She continued her studies at the British School of Osteopathy before pursing her dream of moving to Melbourne in Australia.

Offering an ‘in-depth, novel, hands-on solution’ to pain, she set up her osteopathy practice in a former funeral parlour where the word ‘embalming’ is still written on the front facade.

It is not known if Mitchell ever contacted her father, but the six years she spent in Australia were not happy ones.

Sources say Mitchell’s behaviour became increasingly erratic and, on occasions, threatening. There are reports too of alleged thefts and contact with the police before she returned to the UK in 2015.

The following year, five months after celebrating her 100th birthday, Mitchell’s beloved grandmother Iris died. Land Registry records show that two years after her grandmother’s death in 2016, the family home, now worth at least £1 million and with no mortgage, passed into Mitchell’s sole name. By 2018, Keren Gjuretek, now 20, had become friends with Mitchell through the church and would regularly stay over at the Brondesbury house when visiting her boyfriend in London. ‘There were Bibles everywhere, even in the bathroom,’ she recalls.

Mitchell’s only interests, she says, were praying, Bible readings, her cats and her plants.

Her appearance had become dishevelled, she wore her greasy hair in a messy bun and wore baggy, scruffy clothes.

‘It didn’t seem like she showered very often,’ says Keren. ‘She didn’t care about her appearance and she didn’t like that I took selfies and put them on Instagram.

‘All she wanted to do was talk about Jesus and the devil. She was obsessed with the Bible. She wanted to read it to me all the time or for me to read it to her.’ She was drawn to Mitchell’s apparent kindness but says her ‘sweetness’ became strange and overbearing. She would describe her mother and sister as ‘evil’ for not following God and said she wanted to be free of the demons from her childhood.

Keren says: ‘It was intense. It started to freak me out. She was always calling me sweetheart and her voice was childish. It was like a ten-year-old was speaking to me. It got creepy.’

Ultimately, she ended the friendship after Mitchell — whom she describes as ‘sick in the head’ —began interfering in Keren’s relationship with her boyfriend, telling lies about each of them to the other and then pretending to act as a peacemaker. In a final message. Mitchell wrote: ‘I had your best intentions at heart. Fake is not a word for me.’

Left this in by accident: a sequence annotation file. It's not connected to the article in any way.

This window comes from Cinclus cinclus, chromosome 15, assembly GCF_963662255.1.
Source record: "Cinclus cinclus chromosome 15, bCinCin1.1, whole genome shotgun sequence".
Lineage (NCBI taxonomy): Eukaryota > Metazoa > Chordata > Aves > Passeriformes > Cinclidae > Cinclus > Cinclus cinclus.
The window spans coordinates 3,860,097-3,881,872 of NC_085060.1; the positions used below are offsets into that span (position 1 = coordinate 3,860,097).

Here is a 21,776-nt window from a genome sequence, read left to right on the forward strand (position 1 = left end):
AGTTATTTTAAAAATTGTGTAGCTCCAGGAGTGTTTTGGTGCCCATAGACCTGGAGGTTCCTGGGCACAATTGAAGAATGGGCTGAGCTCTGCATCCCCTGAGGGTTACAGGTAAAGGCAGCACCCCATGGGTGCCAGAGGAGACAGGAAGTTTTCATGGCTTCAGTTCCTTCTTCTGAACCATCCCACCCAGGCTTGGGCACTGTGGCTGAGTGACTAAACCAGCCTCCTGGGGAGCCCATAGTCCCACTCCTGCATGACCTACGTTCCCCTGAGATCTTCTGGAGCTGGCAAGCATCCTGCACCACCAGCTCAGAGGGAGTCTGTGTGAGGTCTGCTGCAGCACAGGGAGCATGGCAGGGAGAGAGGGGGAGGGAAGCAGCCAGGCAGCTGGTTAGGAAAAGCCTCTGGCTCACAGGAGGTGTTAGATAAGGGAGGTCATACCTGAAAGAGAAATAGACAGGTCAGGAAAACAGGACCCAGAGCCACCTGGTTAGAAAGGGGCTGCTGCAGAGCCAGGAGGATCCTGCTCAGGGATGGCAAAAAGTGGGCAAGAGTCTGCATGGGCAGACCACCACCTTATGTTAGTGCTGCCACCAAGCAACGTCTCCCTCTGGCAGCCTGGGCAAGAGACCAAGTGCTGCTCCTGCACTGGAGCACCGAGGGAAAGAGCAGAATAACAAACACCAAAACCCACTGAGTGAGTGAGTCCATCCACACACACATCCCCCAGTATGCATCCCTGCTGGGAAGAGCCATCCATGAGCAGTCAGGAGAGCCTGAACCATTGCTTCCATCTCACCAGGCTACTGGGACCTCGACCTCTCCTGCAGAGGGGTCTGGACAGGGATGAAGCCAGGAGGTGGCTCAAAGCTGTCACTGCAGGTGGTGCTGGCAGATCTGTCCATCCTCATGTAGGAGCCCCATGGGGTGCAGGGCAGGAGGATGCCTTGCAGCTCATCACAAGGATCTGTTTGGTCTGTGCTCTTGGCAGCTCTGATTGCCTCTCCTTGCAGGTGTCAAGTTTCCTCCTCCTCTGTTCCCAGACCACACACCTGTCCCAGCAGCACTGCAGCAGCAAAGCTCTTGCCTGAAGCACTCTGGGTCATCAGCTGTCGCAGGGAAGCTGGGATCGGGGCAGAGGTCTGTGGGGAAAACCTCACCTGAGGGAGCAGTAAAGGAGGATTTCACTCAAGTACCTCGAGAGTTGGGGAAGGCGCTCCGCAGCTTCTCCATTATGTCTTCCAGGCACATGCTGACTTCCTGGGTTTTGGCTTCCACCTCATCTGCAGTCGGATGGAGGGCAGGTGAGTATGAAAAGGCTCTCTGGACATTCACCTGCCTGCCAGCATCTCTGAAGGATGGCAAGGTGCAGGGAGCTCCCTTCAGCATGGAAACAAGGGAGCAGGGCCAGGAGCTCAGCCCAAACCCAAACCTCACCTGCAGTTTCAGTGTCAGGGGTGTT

The last time the ex-boyfriend was in touch with her was in 2019, via Facebook. While there was no hint of the evangelical Christianity she had embraced, she did, however, allude to the ongoing crisis which would ultimately drive her to kill.

Mitchell was having problems with cowboy builders who had ripped her off, leaving an extension project, which was meant to have added an extra floor to the house, unfinished.

In the last message they shared in October that year, she wrote: ‘I’m definitely learning from my mistakes. Lol.

‘The plan was to have a lovely warm house! No one warns you these bad builders exist. Why?’

By 2020 Mitchell had a new friend in her life: Malaysian-born Mee Kuen Chong, known as Deborah. The pair met via one of several North London prayer groups they both attended.

Deborah, who came to the UK in the 1970s to study, married a British businessman in her early 20s. When he died, she inherited a substantial portfolio of rental properties.

A family source told the Mail that while she didn’t care about the money, she lived and breathed the Gospel and saw her financial good fortune as a way of serving God.

One of her former lodgers has told the Mail that she was ‘very, very kind’ with her money.

Deborah’s devout faith was evident to anyone who visited her Wembley home where two crosses were carved into the stone above the front door along with the words: ‘Agape selfless love for all’. Agape is a Greco-Christian word referring to God’s unconditional love.

She opened up her home to fellow Christians, holding prayer meetings and offering rooms to those who needed a helping hand.

So it was that Jemma Mitchell came into her life, desperate for help with the disastrous building project. At first Deborah appears to have offered to pay the £200,000 Mitchell needed, on the condition that the house was used for Christian purposes.

Text messages sent by Mitchell to Deborah around this time, talking about God’s plan, show how manipulative she had become. ‘I have a passion for healing, homeless people and the elderly . . . you are the only one that wants to help me to the bits that matter, practical stuff that shows love . . . you are truly of God.’

In another message she wrote: ‘You are beautiful inside and out.’

Later, Deborah, who was frail and had been prescribed medication for schizophrenia, changed her mind, urging Mitchell to solve her financial woes by selling the house. ‘Sell it, enjoy the money, life is too short. Enjoy the moment . . . more construction will cost more money you don’t have.’

Finally, on June 8 last year, she told Mitchell: ‘Until you sold house, I won’t want you come to me or my house. I’m stressed to the core.’

Three days later, Mitchell set off from her home with an empty blue suitcase, arriving at Deborah’s at around 8am.

The horrific events which followed have been well documented. During Mitchell’s highly publicised Old Bailey trial there was a plethora of evidence against her — not least the images of her driving in a hire car 50 metres from the spot in Salcombe where Deborah’s body was later found by holidaymakers.

When police arrested her at the house that drove her to kill — and where she is believed to have stored Deborah’s body for two weeks before driving it to Devon — it was full of hoarded rubbish and rotting food. It took 50 police officers several weeks to sift through it all.

Mitchell still refuses to admit her guilt, replying ‘no comment’ during police interviews and refusing to enter the witness box.

She shook her head as Judge Richard Marks described her as ‘extremely devious’.

Sentencing her, he said: ‘You have shown no remorse and it appears you are in complete denial about what you did.’

Her ex-boyfriend says: ‘Jemma has been portrayed as an evil, devious woman but what she did to that poor woman says to me that she was at absolute breaking point. I think Jemma has snapped psychologically. She has lost all sense of reality.’

Others, no doubt, will argue that Mitchell is simply a wicked woman guilty of a heinous crime. And the only way to be rid of the demons inside her, is to tell the truth about what she did.